This test analyzes the MEN1 gene, which is associated with multiple endocrine neoplasia type 1 (MEN1). MEN1 is a cancer predisposition condition that causes an increased risk of developing neuroendocrine tumors of the parathyroid, anterior pituitary, and pancreas.
Genetic testing of this gene may confirm a diagnosis and help guide treatment and management decisions. Identification of a disease-causing variant would also guide testing and diagnosis of at-risk relatives. This test is specifically designed for heritable germline mutations and is not appropriate for the detection of somatic mutations in tumor tissue.
MEN1 can also be ordered as part of a broader panel to test for different types of hereditary cancer, including colon cancer. Depending on the individual’s clinical and family history, one of these broader panels may be appropriate. Any of these broader panels can be ordered for no additional charge.
MEN1 syndrome is associated with a high risk of developing tumors of the endocrine system, primarily in the parathyroid gland, anterior pituitary, adrenal gland and pancreas. Other tumors may also occur, including gastrinomas and carcinoid tumors. Symptoms of MEN1 usually begin in adulthood, with parathyroid disease manifesting by age of 50 in nearly all affected individuals. Symptoms can vary significantly among family members, and affected individuals may present with different tumor types or symptoms. Other non-endocrine tumors may also be present, including benign thyroid lesions (such as goiter), skin tumors (angiofibromas) and lipomas (benign fatty tissue tumors).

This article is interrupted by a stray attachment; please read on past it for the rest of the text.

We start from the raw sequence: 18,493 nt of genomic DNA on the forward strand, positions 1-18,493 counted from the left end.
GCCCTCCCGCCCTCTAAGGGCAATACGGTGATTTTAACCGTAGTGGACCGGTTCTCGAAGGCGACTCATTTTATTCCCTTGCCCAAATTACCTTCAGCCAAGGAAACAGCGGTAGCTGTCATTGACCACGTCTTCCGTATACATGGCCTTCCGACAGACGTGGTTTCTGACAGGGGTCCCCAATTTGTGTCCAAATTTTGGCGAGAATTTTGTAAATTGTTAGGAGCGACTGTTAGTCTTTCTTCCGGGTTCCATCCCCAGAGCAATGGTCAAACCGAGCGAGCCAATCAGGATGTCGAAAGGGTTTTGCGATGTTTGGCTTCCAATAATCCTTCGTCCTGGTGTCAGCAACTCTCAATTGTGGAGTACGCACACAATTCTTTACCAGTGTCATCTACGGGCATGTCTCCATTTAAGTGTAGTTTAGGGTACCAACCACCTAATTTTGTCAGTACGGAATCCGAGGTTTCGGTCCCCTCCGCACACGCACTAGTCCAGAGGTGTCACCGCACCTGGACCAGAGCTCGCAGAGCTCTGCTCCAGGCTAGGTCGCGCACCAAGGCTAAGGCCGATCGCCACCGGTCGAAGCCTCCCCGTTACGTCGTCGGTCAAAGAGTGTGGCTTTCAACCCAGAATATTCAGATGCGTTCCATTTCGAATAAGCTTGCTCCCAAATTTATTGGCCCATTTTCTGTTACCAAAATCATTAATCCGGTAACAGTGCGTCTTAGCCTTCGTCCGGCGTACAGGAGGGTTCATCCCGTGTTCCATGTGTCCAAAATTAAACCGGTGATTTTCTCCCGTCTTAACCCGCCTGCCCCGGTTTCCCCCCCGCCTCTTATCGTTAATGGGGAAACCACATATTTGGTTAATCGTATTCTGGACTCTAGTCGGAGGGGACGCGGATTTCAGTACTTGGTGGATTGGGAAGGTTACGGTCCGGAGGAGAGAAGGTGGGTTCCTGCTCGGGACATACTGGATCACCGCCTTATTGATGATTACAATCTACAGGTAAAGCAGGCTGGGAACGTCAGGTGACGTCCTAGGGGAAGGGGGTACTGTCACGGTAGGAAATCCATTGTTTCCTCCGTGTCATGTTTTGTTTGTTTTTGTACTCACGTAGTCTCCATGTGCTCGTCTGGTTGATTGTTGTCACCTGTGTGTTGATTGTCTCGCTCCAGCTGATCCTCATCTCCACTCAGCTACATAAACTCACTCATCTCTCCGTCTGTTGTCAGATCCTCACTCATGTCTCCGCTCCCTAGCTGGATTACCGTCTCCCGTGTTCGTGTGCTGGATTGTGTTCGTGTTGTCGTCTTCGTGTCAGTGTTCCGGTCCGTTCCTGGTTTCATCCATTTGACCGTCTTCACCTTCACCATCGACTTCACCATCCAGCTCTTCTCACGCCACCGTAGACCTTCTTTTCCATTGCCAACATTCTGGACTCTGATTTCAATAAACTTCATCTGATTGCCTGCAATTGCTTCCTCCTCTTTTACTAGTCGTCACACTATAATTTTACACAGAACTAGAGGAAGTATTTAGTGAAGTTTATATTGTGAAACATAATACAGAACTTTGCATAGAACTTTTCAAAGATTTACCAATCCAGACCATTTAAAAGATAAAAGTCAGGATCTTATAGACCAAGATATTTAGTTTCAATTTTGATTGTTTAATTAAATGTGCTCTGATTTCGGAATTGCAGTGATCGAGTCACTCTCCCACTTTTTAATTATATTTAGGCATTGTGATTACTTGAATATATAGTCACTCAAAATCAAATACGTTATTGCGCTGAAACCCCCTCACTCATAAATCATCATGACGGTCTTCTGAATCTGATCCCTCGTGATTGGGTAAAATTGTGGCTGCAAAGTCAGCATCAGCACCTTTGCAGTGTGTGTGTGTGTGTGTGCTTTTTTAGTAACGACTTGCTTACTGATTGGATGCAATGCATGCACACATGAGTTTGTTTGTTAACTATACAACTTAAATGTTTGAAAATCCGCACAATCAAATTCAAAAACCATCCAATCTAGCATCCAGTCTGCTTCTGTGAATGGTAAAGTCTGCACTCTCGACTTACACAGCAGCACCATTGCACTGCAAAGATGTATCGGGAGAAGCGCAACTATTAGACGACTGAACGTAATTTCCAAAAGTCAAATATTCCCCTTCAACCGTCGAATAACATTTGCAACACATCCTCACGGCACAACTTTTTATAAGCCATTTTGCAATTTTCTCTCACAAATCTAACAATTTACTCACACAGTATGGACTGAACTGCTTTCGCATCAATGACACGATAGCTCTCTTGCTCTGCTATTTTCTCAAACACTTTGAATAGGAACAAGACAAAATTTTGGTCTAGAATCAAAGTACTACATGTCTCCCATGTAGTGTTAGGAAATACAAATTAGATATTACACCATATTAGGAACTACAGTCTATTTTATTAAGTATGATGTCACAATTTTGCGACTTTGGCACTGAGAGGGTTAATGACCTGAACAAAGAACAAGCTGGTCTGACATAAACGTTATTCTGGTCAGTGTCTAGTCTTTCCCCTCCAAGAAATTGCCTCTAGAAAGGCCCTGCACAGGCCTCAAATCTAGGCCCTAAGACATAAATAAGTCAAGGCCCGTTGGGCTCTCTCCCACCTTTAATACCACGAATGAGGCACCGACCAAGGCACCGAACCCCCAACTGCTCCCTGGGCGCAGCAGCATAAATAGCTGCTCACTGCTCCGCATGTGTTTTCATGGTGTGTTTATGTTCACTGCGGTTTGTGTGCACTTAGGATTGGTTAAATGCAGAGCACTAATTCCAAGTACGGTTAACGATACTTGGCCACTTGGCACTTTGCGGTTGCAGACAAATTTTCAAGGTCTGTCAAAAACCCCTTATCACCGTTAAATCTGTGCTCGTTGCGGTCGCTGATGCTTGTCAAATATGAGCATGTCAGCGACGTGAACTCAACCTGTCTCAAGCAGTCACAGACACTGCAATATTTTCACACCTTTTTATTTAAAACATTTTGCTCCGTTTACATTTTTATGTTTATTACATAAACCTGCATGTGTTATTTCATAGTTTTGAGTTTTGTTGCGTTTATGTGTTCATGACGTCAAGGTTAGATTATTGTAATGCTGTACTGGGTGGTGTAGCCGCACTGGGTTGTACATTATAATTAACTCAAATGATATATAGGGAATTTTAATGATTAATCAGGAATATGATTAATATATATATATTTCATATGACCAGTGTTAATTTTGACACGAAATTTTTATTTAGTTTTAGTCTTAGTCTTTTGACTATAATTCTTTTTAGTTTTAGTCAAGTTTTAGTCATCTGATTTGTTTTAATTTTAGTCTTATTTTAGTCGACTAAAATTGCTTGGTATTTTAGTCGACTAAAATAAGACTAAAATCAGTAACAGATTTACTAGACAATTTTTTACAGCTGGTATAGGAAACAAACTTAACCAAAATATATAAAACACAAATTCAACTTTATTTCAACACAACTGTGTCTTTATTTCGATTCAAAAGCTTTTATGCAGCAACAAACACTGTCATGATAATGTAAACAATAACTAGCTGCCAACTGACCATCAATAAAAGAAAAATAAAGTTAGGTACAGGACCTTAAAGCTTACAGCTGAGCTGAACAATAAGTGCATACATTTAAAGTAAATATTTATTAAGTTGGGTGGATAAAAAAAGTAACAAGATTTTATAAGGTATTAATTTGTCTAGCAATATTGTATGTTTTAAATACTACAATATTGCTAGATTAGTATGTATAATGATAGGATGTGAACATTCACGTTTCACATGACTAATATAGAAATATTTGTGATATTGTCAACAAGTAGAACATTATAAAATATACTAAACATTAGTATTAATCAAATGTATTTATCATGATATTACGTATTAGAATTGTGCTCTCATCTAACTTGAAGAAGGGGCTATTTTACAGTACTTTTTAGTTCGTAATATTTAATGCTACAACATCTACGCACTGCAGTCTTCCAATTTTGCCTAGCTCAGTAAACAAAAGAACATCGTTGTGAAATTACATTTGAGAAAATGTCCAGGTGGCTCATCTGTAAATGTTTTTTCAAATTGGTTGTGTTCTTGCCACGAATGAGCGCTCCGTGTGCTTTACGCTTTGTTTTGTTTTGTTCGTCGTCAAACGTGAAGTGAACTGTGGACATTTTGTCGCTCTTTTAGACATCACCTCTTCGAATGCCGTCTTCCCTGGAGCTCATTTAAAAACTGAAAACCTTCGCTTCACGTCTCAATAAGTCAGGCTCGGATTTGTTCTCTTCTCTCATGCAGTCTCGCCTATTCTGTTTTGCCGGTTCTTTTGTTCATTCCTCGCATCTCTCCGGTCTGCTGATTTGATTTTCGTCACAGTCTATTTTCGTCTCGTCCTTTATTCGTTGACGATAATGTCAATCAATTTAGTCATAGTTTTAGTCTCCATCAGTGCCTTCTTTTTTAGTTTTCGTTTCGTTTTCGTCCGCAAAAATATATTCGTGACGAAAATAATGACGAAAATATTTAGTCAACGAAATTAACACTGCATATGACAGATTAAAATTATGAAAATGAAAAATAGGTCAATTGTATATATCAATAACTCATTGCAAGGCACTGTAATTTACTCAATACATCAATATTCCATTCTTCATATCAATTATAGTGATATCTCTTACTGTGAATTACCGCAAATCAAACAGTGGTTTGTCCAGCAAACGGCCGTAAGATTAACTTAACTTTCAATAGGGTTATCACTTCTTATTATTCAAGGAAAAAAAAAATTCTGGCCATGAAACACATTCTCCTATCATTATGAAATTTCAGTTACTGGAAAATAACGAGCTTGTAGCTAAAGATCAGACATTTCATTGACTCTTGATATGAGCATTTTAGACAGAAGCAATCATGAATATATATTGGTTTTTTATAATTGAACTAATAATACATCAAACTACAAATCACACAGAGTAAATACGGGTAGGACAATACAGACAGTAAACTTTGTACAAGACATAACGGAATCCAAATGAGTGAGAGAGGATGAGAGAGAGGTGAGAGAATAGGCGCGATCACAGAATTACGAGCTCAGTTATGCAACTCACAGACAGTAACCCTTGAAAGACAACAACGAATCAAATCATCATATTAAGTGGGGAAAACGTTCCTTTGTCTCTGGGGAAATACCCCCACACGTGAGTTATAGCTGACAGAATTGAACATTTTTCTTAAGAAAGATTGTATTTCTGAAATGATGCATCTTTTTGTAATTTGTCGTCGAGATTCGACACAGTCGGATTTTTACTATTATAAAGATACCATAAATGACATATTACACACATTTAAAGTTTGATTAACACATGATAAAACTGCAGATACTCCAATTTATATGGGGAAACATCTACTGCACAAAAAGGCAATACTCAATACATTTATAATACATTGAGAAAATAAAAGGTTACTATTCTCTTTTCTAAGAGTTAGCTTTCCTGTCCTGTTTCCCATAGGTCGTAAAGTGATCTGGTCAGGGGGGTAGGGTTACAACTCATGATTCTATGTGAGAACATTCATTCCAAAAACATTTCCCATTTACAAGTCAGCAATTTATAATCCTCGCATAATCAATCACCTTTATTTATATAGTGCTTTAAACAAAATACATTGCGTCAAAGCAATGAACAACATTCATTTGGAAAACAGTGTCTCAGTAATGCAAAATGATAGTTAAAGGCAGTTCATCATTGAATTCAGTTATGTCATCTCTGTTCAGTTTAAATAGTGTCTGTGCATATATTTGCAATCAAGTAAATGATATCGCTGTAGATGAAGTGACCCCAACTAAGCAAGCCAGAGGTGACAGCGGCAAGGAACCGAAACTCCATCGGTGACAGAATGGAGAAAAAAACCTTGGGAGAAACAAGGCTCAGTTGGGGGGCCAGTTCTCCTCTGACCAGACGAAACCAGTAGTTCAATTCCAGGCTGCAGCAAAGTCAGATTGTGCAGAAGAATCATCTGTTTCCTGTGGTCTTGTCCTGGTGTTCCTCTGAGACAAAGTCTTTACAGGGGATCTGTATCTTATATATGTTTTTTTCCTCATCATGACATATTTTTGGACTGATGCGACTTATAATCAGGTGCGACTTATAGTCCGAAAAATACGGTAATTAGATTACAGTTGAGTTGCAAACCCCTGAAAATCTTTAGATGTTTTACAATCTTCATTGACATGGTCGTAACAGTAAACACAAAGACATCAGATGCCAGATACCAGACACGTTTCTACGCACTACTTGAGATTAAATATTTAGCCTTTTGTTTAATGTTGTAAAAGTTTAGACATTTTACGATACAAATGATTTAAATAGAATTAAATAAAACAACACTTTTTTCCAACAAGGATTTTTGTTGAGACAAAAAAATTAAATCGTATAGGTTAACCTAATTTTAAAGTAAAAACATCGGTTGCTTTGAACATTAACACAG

Lifetime cancer risks in individuals with MEN1 are very high: Parathyroid tumors develop in nearly all affected individuals by age 50 and are the first manifesting feature in 90% of cases.
|Tumor type||Tumor/cancer risk|
|Pancreatic islet cell||30%-70%|
|Thyroid (including goiter)||25%|
|Carcinoid (thymic, bronchial, gastric)||10%|
Genetic testing identifies pathogenic variants in approximately 80%-90% of individuals who meet clinical diagnostic criteria for MEN1 and have a family history of MEN1-related tumors. A pathogenic variant is found in 65% of cases of individuals who meet diagnostic criteria but have no family history.
MEN1 is inherited in an autosomal dominant pattern. Most cases are inherited, but approximately 10% occur as the result of a spontaneous de novo mutation.
Testing for MEN1 may be considered for individuals with a personal and/or family history of features, including:
Clinical practice guidelines for MEN1 have been proposed:
Invitae is a College of American Pathologists (CAP)-accredited and Clinical Laboratory Improvement Amendments (CLIA)-certified clinical diagnostic laboratory performing full-gene sequencing and deletion/duplication analysis using next-generation sequencing technology (NGS).
Our sequence analysis covers clinically important regions of each gene, including coding exons, +/- 10 base pairs of adjacent intronic sequence in the transcript listed below. In addition, analysis covers the select non-coding variants specifically defined in the table below. Any variants that fall outside these regions are not analyzed. Any specific limitations in the analysis of these genes are also listed in the table below.
Our analysis detects most intragenic deletions and duplications at single exon resolution. However, in rare situations, single-exon copy number events may not be analyzed due to inherent sequence properties or isolated reduction in data quality. If you are requesting the detection of a specific single-exon copy number variation, please contact Client Services before placing your order.
|Gene||Transcript reference||Sequencing analysis||Deletion/Duplication analysis|